The Role Of Cathode Macromorphology In Zinc Electrowinning Current Efficiency
The impact of cathode macromorphology or surface roughness on zinc current efficiency at various temperatures (35-45°C), sulfuric acid (150-250 gl-1), antimony (up to 0.06 mg 1-1), nickel (up to 30 mg 1-1) and glue concentrations (up to 20 mg 1-1) was evaluated. The results have shown that surface roughness is particularly influential when the electrolyte contains impurities such as nickel and antimony. Current efficiency does not change substantially with surface roughness if the electrolyte is sufficiently pure. Smoother zinc cathodes tend to retain a more favorable macromorphology, and are less sensitive to the impurities. Glue helps to counteract the effect of the impurities; however, in some instances it increases surface roughness and a decrease in current efficiency can result. A definite correlation was observed between the data obtained by cyclic voltammetry and the current efficiency tests. The experimental results indicate that surface morphology could be a significant variable in relating the induction period or the onset of diminishing current efficiency with the impurity concentration of the zinc electrolyte. © 1993 Canadian Institute of Mining and Metallurgy Pergamon Press Ltd.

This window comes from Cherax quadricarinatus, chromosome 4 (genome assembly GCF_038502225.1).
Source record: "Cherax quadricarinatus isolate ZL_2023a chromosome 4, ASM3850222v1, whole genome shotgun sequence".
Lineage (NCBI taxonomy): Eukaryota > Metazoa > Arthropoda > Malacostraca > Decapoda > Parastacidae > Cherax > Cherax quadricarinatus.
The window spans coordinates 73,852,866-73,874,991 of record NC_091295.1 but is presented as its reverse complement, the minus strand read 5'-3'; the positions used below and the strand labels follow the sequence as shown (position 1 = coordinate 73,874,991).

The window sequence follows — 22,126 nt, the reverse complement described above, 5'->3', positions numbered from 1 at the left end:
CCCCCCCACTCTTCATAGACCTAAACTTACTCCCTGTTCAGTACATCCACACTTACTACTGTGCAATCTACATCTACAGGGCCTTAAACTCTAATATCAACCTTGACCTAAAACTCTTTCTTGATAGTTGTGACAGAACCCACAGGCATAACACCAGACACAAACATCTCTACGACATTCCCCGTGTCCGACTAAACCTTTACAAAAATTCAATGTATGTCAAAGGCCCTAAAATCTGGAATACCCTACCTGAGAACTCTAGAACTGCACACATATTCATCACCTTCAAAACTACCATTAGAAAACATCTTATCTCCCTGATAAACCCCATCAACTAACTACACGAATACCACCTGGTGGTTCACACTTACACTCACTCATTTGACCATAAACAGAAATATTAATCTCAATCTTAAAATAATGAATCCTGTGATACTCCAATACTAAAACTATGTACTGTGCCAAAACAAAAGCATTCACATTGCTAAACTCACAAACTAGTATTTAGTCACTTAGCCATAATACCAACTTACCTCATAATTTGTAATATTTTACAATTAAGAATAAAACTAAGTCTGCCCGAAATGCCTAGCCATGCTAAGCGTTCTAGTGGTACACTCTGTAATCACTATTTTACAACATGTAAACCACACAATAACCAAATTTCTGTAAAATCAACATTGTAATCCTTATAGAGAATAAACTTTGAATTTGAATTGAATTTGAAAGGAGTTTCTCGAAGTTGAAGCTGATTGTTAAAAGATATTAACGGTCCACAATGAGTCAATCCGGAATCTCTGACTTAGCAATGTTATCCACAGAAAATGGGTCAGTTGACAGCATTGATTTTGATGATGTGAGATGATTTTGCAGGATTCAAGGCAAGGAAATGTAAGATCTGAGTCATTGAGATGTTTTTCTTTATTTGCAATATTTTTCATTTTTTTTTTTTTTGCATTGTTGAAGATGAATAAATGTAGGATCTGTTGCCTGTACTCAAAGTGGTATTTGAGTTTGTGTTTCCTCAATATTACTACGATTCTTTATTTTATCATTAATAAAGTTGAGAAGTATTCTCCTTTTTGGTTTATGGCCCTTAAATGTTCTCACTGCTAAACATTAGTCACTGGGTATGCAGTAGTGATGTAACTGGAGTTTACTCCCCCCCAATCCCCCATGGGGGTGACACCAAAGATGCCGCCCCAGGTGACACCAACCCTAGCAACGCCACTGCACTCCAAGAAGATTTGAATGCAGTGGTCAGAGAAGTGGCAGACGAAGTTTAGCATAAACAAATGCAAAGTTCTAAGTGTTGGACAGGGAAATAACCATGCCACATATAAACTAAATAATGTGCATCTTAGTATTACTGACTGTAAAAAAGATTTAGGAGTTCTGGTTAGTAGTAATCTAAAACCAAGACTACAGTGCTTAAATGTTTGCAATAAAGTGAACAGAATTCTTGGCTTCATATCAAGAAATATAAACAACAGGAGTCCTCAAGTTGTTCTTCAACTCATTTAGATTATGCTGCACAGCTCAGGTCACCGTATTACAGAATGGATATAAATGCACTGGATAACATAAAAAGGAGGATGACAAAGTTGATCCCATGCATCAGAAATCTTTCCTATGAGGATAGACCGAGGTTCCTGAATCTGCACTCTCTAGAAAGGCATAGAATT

H. M. Aros and T. J. O'Keefe, "The Role Of Cathode Macromorphology In Zinc Electrowinning Current Efficiency," Canadian Metallurgical Quarterly, vol. 32, no. 4, pp. 295 - 303, Taylor and Francis Group; Taylor and Francis, Jan 1993.
The definitive version is available at https://doi.org/10.1179/cmq.19220.127.116.115
Materials Science and Engineering
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01 Jan 1993